Beyond the Fracture Liaison Service (FLS): addressing the management and treatment gap in osteoporosis

The past few years saw significant progress in the osteoporosis management landscape, but are all patients feeling the benefit?

The introduction of the Fracture Liaison Services (FLS) in the United Kingdom in the late 1990s1 is recognised as a progressive milestone in the management of osteoporosis and fragility fractures and remains a profound example of what good looks like in coordination of care among multiple disconnected players.

At inception, the service sought to address the growing problem of osteoporosis and fragility fractures while also addressing challenges in the management of these patients. 2 Fast forward 20 years and the International Osteoporosis Foundation (IOF) have recorded 388 FLS in over 35 countries, and the benefit of these systems is widely acknowledged: studies have shown that the FLS model, not only reduces the frequency of subsequent fractures and improves adherence to treatment, it also provides cost savings. 3,4,5,6 The IOF go so far as to say that: “The implementation of FLS is the single most important thing that can be done to directly improve patient care and reduce spiralling fracture-related healthcare costs worldwide”. 7

Yet despite this progress and commitment, issues and challenges remain. Osteoporosis is estimated to affect 200 million people worldwide8 and is the most common bone disease in the world, resulting in more than 8.9 million fragility fractures each year around the globe. 9 A sizeable hurdle in tackling fragility fractures is patient perception: data shows that most patients who have sustained a fragility fracture do not recognise that weakened bones are the cause. Instead, there is a common misconception on the patient’s part that fractures are caused by hazards in the environment, random events or are an inevitable part of ageing. 10,11,12,13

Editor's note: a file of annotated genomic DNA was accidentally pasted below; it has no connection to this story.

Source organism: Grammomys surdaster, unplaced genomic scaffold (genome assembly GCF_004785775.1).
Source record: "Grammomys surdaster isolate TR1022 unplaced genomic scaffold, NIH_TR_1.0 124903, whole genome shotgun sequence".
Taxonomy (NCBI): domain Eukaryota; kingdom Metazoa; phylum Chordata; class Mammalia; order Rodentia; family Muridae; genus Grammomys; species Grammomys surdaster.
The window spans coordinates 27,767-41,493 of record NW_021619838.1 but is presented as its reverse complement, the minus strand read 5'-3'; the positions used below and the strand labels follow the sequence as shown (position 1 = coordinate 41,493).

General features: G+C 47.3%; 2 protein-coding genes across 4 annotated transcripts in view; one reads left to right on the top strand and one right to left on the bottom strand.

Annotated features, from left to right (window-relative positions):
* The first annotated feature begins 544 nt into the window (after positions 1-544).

This lack of patient awareness and action is coupled with a lack of healthcare professional (HCP) awareness and intervention. Despite women aged 60 and over being most at risk of osteoporosis and fragility fractures, a survey by UCB (of women aged over of 60) found that 37% claimed their HCP had never spoken to them about these issues.14 If these patients aren’t appropriately referred to a FLS or secondary care setting after a fracture, these patients will fall into the ‘osteoporosis treatment gap’.

The issue is set to only get worse with time: between 2015 and 2030, the number of people in the world aged 60 years or over is projected to grow by 56%, from 901m to 1.4bn, and by 2050, the global population of older people is projected to more than double its 2015 size, reaching nearly 2.1bn.15 More needs to be done to ensure a global ageing population have access to the care they deserve.

While the FLS have made progress in addressing the treatment gap, notable discrepancies remain in the level of care for patients. In some cases, patients with fragility fractures who seek medical attention do not receive the appropriate bone health assessment or treatment. 16

The impact of osteoporosis and fragility fractures on individuals and healthcare systems is larger than people realise. Patients and HCPs alike can play a role in tackling this growing issue. Greater public awareness of fragility fractures and their risk factors and warning signs will go some way to raising these issues to national and global discussion. As we approach the 20th anniversary of the FLS, it’s time to reflect on the achievements made to date but also to reinvigorate our collective commitment to patients, helping to protect them from future fractures and so make their first fracture, their last fracture.

This article has been written by Brandon Drew, Vice President at UCB Inc. UCB Pharma SA has full editorial oversight and control.

Brandon Drew, Vice President & Global Head of Bone

Immunology Solutions at UCB Pharma SA



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Special Report Contact Details
Contact: Brandon Drew
Organisation: UCB Pharma SA
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